Lagos State Internal Revenue Service (LIRS) has implored owners of hotels, restaurants, and event centres in the state to ensure contribution to the development of Lagos through prioritization of the monthly collection and remittance of 5 percent consumption tax on personal services and all consumables. The Hotel Occupancy and Restaurant Consumption Law, also known as “Hotel Consumption Law”, was enacted by the Lagos government on June 22, 2009. It imposes a 5 percent consumption tax on the value of goods and services consumed in restaurants, hotels and event centres across the state.
The tax base is usually the aggregate cost of consumables, facilities or personal services by, in or on behalf of the restaurant, hotel or event centre. In a speech, the Director of New Growth, LIRS, Jimi Aina, said that the consumption tax is the major source of revenue for the government of Lagos. The funds gotten from the revenue is used for the provision of public amenities and services which include healthcare, transportation, education, and security.
Consumers who buy taxable goods and services pay the tax.
Therefore, owners of hotels, restaurants and event centres have an obligation to ensure registration with the LIRS as collecting agents. Aina added that in contrast to the belief of people concerning consumption tax, there have been no imposition of additional taxes on hotels, restaurants, and event centres by Lagos state. Instead of this, consumers who buy taxable goods and services in the state pay the tax as it has been included in the price of goods and services and is collected by collecting agents on behalf of the state government.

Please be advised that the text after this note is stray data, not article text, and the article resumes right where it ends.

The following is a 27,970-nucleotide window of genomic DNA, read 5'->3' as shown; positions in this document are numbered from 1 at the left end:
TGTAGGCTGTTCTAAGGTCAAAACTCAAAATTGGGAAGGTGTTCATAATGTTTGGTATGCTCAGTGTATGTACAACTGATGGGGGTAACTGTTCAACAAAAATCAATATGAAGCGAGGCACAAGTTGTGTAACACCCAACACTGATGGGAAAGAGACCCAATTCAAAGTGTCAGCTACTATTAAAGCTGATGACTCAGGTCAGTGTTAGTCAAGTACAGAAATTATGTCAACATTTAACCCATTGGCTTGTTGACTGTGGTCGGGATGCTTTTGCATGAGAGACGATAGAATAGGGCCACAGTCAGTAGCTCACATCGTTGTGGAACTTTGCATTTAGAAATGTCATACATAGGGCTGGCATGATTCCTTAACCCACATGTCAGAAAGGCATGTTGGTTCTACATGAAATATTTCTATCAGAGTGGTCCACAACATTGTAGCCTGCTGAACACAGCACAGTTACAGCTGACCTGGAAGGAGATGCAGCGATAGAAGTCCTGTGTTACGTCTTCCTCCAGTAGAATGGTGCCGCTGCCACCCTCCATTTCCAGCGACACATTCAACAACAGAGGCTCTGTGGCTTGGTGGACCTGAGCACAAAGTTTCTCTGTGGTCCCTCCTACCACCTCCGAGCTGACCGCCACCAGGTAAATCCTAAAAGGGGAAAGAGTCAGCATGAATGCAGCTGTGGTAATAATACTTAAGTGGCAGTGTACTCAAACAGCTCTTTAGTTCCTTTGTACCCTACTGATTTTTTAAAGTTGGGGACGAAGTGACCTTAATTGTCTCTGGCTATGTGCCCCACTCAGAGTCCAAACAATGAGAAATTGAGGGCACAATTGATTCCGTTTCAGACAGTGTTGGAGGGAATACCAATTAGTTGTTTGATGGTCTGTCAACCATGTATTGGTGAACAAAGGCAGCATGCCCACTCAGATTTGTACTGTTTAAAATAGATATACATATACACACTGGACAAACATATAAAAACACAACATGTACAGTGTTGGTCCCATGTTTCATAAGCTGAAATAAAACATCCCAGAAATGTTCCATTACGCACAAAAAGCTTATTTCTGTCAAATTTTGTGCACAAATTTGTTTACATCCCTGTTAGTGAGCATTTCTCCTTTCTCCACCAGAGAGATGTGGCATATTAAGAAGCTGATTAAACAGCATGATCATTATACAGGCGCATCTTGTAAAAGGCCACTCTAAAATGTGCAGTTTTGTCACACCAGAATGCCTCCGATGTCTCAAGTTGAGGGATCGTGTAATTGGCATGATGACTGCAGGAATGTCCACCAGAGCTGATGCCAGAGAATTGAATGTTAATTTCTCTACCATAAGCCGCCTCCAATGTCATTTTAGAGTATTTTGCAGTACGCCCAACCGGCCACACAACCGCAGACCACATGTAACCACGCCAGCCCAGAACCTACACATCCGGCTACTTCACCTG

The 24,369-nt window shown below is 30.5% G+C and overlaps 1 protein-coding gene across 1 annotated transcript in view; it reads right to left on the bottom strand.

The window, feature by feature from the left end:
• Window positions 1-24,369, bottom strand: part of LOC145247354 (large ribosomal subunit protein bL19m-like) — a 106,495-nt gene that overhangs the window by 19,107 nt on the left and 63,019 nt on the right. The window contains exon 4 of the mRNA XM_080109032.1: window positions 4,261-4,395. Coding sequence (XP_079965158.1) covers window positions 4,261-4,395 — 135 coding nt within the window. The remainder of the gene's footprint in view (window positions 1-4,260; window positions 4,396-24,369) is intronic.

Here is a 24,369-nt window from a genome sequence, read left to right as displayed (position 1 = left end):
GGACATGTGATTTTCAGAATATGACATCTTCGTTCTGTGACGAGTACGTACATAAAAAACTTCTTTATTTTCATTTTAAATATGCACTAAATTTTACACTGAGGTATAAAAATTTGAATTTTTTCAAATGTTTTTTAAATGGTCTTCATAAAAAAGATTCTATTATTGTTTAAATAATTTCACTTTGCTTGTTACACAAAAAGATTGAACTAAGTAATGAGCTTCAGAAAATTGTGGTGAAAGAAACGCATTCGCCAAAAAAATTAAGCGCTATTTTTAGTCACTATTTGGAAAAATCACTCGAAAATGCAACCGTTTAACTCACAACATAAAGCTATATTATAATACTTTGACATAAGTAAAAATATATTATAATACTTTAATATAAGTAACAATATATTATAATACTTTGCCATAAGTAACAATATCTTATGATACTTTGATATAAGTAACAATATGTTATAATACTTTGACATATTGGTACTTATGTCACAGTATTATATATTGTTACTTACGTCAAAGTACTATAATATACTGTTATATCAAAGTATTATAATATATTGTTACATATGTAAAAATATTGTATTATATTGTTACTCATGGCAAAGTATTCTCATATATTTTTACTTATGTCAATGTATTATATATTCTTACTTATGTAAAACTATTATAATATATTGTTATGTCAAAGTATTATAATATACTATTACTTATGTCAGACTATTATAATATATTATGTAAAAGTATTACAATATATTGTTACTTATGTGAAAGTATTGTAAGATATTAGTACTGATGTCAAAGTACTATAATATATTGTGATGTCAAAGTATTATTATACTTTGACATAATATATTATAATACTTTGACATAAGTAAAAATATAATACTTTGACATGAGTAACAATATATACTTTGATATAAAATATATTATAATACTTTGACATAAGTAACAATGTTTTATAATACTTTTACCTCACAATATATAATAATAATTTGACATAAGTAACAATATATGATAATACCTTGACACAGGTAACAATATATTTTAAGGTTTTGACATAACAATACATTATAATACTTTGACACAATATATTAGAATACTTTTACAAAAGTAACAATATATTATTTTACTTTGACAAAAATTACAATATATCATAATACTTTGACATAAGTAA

Several people do not understand the idea behind consumption tax as majority thinks it is an extra burden on restaurants and hotels. However, the reverse is the case as customers are the ones who are taxed when they attend events, dine out or even have drinks at a bar. Through payment of the tax rate of five percent, consumers are able to partake in the development and maintenance of the amenities and services they benefit from. Section 1 of the Lagos State Consumption Tax Law states that the tax is charged and payable by the consumer.
Collecting agents are responsible for collecting taxes from consumers.
Resultantly, consumers in Lagos State who purchase taxable goods and services within the state have the responsibility of paying the tax. It is added to the price of the goods and services and paid to the collecting agent for the government. Aina added that although the collecting agents are saddled with the responsibility of collecting taxes from consumers, to remit to the LIRS, the deadline for remittance is likewise important. He stated that the remittances have to be made on the 20th day of the month after the collection month, and not later.
Furthermore, Aina highlighted that there are legal implications attached to non-remittances by collecting agents who refuse to deliver the tax collected from consumers to the LIRS within the stipulated time. Any collecting agent that fails to remit collected tax within the given time will pay a 10 percent penalty of the amount that was not remitted and over 5 percent of the prevailing Monetary Policy Rate of the CBN of Nigeria. Additional penalties may also include prosecution and closure of business.
All collecting agents keep and maintain books on chargeable transactions.
Additionally, the LIRS ensures that the monthly filing of returns on sales is followed by a report that states the aggregate amount of payments of every chargeable transaction during the preceding reporting period. Through this, all collecting agents are expected to ensure safe-keeping, maintenance and preservation of books, records and accounts that concern all chargeable transactions under the Law as they — hotels, restaurants, event centres and other businesses — are affected by the law, and are expected to register with LIRS, keeping records of evidence of registration as collecting agents.